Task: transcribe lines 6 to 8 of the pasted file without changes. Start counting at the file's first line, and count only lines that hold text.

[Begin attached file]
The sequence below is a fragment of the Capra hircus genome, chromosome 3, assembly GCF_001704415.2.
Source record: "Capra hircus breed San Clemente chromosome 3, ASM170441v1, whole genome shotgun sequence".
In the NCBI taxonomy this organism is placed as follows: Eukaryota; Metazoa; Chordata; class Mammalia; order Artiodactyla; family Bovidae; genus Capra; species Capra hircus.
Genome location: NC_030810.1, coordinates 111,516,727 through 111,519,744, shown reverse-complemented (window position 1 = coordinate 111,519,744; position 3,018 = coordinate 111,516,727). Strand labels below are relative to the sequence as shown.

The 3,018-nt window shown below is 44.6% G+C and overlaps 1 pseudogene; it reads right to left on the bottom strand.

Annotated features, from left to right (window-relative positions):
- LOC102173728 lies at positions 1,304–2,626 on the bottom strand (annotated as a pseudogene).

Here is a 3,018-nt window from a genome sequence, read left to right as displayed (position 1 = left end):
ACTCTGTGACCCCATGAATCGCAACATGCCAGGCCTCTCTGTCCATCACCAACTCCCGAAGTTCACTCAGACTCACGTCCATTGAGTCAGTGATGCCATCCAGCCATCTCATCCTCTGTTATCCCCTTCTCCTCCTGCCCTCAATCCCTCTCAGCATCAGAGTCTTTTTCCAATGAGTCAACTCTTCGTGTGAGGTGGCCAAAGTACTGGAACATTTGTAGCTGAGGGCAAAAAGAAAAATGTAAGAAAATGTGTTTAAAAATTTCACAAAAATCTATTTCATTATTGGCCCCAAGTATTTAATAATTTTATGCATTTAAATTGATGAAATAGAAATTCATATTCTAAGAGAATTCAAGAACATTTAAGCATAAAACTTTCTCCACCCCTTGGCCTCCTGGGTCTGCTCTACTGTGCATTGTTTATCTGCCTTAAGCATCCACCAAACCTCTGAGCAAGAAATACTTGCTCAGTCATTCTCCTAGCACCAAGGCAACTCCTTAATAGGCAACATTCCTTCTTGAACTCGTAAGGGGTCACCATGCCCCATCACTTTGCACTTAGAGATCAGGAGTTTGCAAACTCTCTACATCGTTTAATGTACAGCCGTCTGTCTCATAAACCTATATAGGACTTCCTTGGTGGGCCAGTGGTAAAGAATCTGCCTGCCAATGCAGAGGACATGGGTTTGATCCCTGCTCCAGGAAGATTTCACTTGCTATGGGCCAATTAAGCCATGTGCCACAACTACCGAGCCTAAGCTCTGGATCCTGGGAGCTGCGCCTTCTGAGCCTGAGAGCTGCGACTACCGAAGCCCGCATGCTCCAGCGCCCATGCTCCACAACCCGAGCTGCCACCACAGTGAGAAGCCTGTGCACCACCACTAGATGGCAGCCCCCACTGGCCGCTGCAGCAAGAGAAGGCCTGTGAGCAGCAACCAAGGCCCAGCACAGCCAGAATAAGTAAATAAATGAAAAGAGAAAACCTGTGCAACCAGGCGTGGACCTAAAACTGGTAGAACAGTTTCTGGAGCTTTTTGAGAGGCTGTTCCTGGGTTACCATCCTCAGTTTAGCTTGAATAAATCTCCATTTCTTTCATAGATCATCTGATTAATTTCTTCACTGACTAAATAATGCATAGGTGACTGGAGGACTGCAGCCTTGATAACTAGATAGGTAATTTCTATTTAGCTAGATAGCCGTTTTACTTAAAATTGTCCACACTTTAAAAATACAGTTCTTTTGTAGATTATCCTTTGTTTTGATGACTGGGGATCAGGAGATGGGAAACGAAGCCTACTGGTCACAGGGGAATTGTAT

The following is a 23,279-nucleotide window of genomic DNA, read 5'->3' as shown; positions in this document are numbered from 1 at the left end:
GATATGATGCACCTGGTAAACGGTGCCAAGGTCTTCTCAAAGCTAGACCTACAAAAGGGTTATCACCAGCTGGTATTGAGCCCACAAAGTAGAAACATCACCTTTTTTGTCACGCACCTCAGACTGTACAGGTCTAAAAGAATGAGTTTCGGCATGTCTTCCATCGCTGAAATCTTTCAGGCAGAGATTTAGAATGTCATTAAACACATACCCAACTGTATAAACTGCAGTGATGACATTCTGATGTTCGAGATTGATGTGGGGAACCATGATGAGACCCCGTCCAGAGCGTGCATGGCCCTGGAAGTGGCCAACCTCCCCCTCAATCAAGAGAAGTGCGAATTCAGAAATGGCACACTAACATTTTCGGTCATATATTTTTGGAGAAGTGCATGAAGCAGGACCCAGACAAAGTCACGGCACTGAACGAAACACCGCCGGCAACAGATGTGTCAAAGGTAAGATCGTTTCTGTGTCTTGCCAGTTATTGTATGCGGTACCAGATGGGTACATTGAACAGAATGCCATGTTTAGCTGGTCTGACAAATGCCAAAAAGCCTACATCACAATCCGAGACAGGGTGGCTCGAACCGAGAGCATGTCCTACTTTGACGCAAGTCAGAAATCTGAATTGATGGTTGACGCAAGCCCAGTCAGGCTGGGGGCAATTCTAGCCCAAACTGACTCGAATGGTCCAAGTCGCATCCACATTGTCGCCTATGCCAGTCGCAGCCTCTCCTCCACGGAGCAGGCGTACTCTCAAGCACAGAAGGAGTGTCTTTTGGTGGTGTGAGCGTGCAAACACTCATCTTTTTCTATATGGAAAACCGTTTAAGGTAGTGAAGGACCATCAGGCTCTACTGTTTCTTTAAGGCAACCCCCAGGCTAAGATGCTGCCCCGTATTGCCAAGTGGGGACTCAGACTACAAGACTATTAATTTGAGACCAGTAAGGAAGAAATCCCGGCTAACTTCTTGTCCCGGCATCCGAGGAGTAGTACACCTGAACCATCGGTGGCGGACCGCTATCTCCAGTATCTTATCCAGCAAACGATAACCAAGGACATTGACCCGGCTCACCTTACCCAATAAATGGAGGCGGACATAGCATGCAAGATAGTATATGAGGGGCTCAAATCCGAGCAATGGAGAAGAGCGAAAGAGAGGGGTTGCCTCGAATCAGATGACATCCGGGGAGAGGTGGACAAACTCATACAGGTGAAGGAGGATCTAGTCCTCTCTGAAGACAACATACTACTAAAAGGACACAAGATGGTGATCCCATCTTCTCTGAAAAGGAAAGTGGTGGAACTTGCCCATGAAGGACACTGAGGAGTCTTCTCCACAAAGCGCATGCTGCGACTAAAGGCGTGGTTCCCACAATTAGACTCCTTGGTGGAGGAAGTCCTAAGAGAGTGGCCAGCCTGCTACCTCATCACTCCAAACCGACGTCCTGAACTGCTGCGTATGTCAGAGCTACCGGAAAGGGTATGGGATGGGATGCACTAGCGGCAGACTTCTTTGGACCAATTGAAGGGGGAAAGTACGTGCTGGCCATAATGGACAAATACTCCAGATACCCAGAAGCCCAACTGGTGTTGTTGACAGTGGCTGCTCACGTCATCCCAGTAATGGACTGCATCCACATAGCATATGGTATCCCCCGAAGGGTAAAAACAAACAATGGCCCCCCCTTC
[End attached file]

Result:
Annotated features, from left to right (window-relative positions):
- LOC102173728 lies at positions 1,304–2,626 on the bottom strand (annotated as a pseudogene).

Here is a 3,018-nt window from a genome sequence, read left to right as displayed (position 1 = left end):